A blog for students funded by a cross institutional scheme through the Arts and Humanities Research Council (AHRC) to train a new generation of skilled researchers. Offering postgraduate studentships and training across the full range of the AHRC’s disciplines. All views are those of students and are not necessarily those of the NWCDTP.
I recently started a placement at National Football Museum, UK. There’s no doubt about the centrality of football in any analysis of UK nationalism and constructions of national identity. The terrace chants of “two world wars and one world cup”, and the more recent Euro 2016 England football supporters’ ditty that begins: “F**k off Europe…” indicate the intersections.
A couple of days before the placement started, I’m lying in bed a wondering how it’s going to go. This wondering segues into a dream… my tiny desk is on a glass ledge, overhanging a shark pool. At the bottom of that shark pool, sealed in a waterproof bag is a priceless manuscript. The phone rings on my desk. I pick up. I receive instructions from someone very deep in the catacombs of the organisation. They tell me I must dive from my ledge into the pool and retrieve the manuscript. I have two minutes before the waterproof bag dissolves. The line goes dead.
I look through the balcony glass at all the other staff who are inside the building. They immediately all point – each one of them has rescued a manuscript and they’ve kept the proof on their desks. Their message: good luck, most newbies make it out of the pool alive. The huge clock on my desk ticks away. Down below me, the sharks circle. I can’t even swim.
Here’s how it turns out:
The NFM team all come across as level headed and assiduous. We speak the same language. No sharks, no pools, no manuscripts to dive for. Everyone pretty approachable though the office does have a hum of efficiency. I’m shown around, introduced. It’s the names I struggle with. I try quickly scribbling someone’s name down on a piece of paper/in my phone the first opportunity I get. Still, after four or five introductions my capacity to attach names to faces is severely blunted. I develop this thing where my eyes wander down to the name badge while I tug my imaginary chin beard. Richard? Of course Richard!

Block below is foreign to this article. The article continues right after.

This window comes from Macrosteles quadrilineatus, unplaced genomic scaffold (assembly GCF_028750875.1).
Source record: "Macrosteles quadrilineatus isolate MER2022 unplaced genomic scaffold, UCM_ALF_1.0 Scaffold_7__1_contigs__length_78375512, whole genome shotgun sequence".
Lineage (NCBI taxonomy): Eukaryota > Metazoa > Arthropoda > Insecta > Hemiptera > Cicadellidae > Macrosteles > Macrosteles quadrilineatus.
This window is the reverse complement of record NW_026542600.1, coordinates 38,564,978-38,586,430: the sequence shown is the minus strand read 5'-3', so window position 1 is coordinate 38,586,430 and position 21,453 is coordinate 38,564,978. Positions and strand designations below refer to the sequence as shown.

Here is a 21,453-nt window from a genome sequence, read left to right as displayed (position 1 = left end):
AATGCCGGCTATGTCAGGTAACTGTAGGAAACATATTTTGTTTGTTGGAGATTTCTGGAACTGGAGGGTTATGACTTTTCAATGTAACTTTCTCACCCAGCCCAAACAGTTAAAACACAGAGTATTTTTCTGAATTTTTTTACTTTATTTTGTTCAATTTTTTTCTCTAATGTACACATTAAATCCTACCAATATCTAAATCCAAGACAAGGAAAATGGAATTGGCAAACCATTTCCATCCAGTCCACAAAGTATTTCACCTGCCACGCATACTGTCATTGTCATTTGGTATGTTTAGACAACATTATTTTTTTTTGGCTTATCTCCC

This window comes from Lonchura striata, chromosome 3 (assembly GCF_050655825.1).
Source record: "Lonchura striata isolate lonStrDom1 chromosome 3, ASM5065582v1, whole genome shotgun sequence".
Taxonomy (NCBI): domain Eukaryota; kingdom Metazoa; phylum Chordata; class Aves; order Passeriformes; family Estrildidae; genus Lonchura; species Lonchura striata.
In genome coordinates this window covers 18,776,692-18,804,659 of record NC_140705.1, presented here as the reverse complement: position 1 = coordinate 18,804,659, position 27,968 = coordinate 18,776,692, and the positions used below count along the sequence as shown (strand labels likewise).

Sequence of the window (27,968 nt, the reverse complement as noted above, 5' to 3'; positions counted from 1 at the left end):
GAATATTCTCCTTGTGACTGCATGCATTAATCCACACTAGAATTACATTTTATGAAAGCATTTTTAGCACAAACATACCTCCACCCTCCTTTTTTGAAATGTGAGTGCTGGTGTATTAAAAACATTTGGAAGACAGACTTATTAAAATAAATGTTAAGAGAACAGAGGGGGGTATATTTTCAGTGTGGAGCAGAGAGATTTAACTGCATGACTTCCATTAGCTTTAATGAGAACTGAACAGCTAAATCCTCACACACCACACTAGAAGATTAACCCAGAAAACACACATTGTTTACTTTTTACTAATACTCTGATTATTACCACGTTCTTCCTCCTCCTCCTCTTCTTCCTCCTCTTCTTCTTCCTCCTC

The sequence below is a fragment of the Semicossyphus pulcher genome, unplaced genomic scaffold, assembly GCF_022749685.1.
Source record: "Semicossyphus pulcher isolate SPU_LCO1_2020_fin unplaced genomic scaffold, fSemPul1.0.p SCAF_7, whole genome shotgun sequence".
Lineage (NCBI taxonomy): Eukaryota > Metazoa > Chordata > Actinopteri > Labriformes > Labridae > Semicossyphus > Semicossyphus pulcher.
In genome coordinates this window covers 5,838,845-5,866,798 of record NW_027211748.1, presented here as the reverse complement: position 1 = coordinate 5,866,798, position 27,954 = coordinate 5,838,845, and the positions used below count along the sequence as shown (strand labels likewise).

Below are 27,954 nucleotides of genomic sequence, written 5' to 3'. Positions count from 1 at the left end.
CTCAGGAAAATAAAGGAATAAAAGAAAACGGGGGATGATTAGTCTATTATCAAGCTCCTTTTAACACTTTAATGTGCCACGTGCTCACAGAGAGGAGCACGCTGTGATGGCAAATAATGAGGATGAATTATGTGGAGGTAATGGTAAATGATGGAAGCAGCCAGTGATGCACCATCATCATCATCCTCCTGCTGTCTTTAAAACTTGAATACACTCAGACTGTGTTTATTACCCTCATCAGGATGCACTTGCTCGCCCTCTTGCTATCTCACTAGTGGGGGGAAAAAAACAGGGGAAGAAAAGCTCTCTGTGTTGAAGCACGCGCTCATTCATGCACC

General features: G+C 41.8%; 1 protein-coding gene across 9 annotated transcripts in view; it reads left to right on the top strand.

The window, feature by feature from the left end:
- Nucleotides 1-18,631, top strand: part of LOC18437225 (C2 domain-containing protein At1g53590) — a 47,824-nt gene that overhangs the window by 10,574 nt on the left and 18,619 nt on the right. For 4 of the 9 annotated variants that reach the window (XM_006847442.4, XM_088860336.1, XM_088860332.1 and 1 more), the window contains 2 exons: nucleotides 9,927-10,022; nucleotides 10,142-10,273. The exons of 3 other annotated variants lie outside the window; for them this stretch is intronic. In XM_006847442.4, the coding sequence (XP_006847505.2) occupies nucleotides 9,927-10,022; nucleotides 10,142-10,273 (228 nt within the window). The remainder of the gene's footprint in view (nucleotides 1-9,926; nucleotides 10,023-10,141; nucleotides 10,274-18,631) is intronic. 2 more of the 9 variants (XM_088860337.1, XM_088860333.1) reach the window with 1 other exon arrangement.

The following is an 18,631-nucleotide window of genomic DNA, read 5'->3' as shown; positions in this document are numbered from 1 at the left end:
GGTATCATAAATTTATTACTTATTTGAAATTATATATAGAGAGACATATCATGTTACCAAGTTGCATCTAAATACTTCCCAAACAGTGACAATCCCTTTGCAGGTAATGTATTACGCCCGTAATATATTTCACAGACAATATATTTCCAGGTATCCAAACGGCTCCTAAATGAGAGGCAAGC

The first sense of raw excitement comes with a visit to the archives in Preston. It has a ‘Night At The Museum’ feel. One of my fantasies is to be lost/trapped/allowed to camp overnight in a museum. I feel I will connect better with the spirit of the objects if left in seclusion with them. The football club grounds of Preston North End was where the National Football Museum used to be housed. The museum element decamped a couple of years ago to the swanky Urbis building in Manchester city centre. But under one of the Preston club’s stand there are vestiges of the old museum. It’s fascinating to see the boxes, the voids as well as the remaining artifacts that perhaps no human eye but mine has studied in a long time. Spirits move around here.
The library at the Preston football archives is similarly intriguing. Comics, annuals, trophies, earnest treatises, donations from visiting national teams. Bundles of letters. The one book that stops me in my tracks is a tome from the 1950’s. A History of Football by Morris Marples written in 1954. That book in turn references an earlier book written by a Harvard Professor in the 1930’s and published by a German press: History of Football from the beginnings to 1871 by Professor F P Magoun. That’s how research goes. One book leads to another. I want to get my teeth into that Harvard Professor’s book. I’m sure it’s a gem. The archivists say they have it on site, I can retrieve it there… There’s no shark pool at Preston North End is there?
Pete Kalu began his placement at National Football Museum in May 2016